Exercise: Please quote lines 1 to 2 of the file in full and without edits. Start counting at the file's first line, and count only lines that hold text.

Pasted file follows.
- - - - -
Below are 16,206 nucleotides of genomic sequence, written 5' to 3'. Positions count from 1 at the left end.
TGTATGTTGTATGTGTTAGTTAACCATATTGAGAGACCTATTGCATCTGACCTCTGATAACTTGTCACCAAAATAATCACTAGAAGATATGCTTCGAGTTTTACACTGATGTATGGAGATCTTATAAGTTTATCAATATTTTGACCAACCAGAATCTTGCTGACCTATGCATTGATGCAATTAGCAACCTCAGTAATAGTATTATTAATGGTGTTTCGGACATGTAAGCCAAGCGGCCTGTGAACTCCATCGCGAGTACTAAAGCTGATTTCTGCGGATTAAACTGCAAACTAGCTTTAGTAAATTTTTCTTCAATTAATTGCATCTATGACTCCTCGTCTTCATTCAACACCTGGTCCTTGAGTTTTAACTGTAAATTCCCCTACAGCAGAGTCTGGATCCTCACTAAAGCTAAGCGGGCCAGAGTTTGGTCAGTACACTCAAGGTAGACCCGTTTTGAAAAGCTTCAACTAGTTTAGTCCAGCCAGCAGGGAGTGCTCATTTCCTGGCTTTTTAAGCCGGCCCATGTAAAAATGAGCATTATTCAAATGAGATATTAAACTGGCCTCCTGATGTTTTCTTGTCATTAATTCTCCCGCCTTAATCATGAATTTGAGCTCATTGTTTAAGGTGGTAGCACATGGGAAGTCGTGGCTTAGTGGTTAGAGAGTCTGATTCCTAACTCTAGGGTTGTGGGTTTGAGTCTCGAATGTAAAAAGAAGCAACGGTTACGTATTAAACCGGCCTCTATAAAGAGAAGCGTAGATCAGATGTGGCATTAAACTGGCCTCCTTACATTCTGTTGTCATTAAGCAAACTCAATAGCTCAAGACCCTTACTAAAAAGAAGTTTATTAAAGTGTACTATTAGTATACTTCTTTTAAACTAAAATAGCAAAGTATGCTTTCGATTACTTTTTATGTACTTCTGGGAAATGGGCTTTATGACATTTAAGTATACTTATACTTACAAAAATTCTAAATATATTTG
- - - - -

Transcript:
Below are 16,206 nucleotides of genomic sequence, written 5' to 3'. Positions count from 1 at the left end.
TGTATGTTGTATGTGTTAGTTAACCATATTGAGAGACCTATTGCATCTGACCTCTGATAACTTGTCACCAAAATAATCACTAGAAGATATGCTTCGAGTTTTACACTGATGTATGGAGATCTTATAAGTTTATCAATATTTTGACCAACCAGAATCTTGCTGACCTATGCATTGATGCAATTAGCAACCTCAGTAATAGTATTATTAATGGTGTTTCGGACATGTAAGCCAAGCGGCCTGTGAACTCCATCGCGAGTACTAAAGCTGATTTCTGCGGATTAAACTGCAAACTAGCTTTAGTAAATTTTTCTTCAATTAATTGCATCTATGACTCCTCGTCTTCATTCAACACCTGGTCCTTGAGTTTTAACTGTAAATTCCCCTACAGCAGAGTCTGGATCCTCACTAAAGCTAAGCGGGCCAGAGTTTGGTCAGTACACTCAAGGTAGACCCGTTTTGAAAAGCTTCAACTAGTTTAGTCCAGCCAGCAGGGAGTGCTCATTTCCTGGCTTTTTAAGCCGGCCCATGTAAAAATGAGCATTATTCAAATGAGATATTAAACTGGCCTCCTGATGTTTTCTTGTCATTAATTCTCCCGCCTTAATCATGAATTTGAGCTCATTGTTTAAGGTGGTAGCACATGGGAAGTCGTGGCTTAGTGGTTAGAGAGTCTGATTCCTAACTCTAGGGTTGTGGGTTTGAGTCTCGAATGTAAAAAGAAGCAACGGTTACGTATTAAACCGGCCTCTATAAAGAGAAGCGTAGATCAGATGTGGCATTAAACTGGCCTCCTTACATTCTGTTGTCATTAAGCAAACTCAATAGCTCAAGACCCTTACTAAAAAGAAGTTTATTAAAGTGTACTATTAGTATACTTCTTTTAAACTAAAATAGCAAAGTATGCTTTCGATTACTTTTTATGTACTTCTGGGAAATGGGCTTTATGACATTTAAGTATACTTATACTTACAAAAATTCTAAATATATTTG